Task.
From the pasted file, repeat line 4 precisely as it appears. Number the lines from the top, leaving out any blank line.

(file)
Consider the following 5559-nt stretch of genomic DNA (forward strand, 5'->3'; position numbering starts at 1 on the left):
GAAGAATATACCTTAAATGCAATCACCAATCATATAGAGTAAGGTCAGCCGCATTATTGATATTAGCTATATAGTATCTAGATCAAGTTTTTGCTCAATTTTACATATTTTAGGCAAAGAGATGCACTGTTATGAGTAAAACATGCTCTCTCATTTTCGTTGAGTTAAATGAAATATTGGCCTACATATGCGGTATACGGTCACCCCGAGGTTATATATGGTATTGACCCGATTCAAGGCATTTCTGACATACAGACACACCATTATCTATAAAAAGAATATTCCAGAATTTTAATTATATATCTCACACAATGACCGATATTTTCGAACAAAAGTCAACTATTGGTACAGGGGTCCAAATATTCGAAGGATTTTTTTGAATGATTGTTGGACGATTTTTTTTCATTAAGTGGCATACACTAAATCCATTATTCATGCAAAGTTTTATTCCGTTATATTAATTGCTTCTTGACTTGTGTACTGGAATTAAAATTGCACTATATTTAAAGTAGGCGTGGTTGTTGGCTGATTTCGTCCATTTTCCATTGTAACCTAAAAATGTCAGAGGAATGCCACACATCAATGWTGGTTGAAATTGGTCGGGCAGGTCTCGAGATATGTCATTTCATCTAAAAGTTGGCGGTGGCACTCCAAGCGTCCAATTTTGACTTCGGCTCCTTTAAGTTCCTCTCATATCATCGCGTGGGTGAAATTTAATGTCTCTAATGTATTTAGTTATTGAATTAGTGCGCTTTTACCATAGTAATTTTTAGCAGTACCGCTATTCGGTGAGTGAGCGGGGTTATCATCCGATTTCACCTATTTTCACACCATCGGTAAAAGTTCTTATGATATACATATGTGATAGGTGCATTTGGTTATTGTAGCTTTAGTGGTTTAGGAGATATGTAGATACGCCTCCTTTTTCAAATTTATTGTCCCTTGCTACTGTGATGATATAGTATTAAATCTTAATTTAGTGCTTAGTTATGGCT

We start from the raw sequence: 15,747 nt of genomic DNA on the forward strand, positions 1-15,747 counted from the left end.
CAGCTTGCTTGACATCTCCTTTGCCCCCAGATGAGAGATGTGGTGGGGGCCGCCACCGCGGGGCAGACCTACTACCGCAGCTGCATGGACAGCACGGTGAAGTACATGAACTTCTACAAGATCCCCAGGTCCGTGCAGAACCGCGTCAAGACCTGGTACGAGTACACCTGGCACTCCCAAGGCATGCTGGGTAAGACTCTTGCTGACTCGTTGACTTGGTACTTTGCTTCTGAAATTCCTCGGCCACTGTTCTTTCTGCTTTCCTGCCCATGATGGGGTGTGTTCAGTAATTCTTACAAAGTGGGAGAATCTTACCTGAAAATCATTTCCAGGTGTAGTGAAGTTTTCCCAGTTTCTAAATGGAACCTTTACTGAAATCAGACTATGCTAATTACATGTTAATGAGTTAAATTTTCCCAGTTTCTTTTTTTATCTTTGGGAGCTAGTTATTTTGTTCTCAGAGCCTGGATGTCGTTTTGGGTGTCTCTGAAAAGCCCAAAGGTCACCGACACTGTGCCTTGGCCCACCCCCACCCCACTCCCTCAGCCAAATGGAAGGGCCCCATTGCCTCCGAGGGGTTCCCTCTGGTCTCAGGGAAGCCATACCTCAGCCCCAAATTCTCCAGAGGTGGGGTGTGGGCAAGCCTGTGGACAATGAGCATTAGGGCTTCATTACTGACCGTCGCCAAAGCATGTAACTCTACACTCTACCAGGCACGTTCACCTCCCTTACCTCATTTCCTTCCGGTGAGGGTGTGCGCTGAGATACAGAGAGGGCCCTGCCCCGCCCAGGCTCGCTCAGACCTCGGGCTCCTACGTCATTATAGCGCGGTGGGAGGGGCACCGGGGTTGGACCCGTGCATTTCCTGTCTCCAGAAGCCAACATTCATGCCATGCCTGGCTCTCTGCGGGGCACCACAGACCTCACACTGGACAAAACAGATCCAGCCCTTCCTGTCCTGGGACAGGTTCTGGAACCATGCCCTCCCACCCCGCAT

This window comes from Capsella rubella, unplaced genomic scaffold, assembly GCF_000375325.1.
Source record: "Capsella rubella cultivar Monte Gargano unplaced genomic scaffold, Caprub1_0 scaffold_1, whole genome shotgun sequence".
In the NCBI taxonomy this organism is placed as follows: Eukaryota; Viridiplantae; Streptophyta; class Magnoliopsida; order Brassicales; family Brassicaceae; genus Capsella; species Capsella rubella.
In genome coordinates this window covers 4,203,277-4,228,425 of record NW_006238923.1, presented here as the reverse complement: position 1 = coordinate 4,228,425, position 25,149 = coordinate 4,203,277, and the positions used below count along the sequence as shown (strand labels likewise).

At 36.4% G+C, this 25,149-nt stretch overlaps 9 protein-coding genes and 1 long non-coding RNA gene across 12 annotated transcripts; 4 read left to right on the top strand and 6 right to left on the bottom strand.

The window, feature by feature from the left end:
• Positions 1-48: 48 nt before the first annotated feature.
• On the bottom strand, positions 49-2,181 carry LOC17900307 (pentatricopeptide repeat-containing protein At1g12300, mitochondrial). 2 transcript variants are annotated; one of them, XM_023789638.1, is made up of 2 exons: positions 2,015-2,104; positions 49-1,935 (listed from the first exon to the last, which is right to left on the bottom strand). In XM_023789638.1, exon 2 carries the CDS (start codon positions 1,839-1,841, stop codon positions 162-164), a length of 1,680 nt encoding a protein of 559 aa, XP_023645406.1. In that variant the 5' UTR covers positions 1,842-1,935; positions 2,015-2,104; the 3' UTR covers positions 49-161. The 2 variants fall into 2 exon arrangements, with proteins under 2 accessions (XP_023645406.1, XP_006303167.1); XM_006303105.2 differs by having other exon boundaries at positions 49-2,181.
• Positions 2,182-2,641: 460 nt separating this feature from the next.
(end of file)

CAGCTTGCTTGACATCTCCTTTGCCCCCAGATGAGAGATGTGGTGGGGGCCGCCACCGCGGGGCAGACCTACTACCGCAGCTGCATGGACAGCACGGTGAAGTACATGAACTTCTACAAGATCCCCAGGTCCGTGCAGAACCGCGTCAAGACCTGGTACGAGTACACCTGGCACTCCCAAGGCATGCTGGGTAAGACTCTTGCTGACTCGTTGACTTGGTACTTTGCTTCTGAAATTCCTCGGCCACTGTTCTTTCTGCTTTCCTGCCCATGATGGGGTGTGTTCAGTAATTCTTACAAAGTGGGAGAATCTTACCTGAAAATCATTTCCAGGTGTAGTGAAGTTTTCCCAGTTTCTAAATGGAACCTTTACTGAAATCAGACTATGCTAATTACATGTTAATGAGTTAAATTTTCCCAGTTTCTTTTTTTATCTTTGGGAGCTAGTTATTTTGTTCTCAGAGCCTGGATGTCGTTTTGGGTGTCTCTGAAAAGCCCAAAGGTCACCGACACTGTGCCTTGGCCCACCCCCACCCCACTCCCTCAGCCAAATGGAAGGGCCCCATTGCCTCCGAGGGGTTCCCTCTGGTCTCAGGGAAGCCATACCTCAGCCCCAAATTCTCCAGAGGTGGGGTGTGGGCAAGCCTGTGGACAATGAGCATTAGGGCTTCATTACTGACCGTCGCCAAAGCATGTAACTCTACACTCTACCAGGCACGTTCACCTCCCTTACCTCATTTCCTTCCGGTGAGGGTGTGCGCTGAGATACAGAGAGGGCCCTGCCCCGCCCAGGCTCGCTCAGACCTCGGGCTCCTACGTCATTATAGCGCGGTGGGAGGGGCACCGGGGTTGGACCCGTGCATTTCCTGTCTCCAGAAGCCAACATTCATGCCATGCCTGGCTCTCTGCGGGGCACCACAGACCTCACACTGGACAAAACAGATCCAGCCCTTCCTGTCCTGGGACAGGTTCTGGAACCATGCCCTCCCACCCCGCAT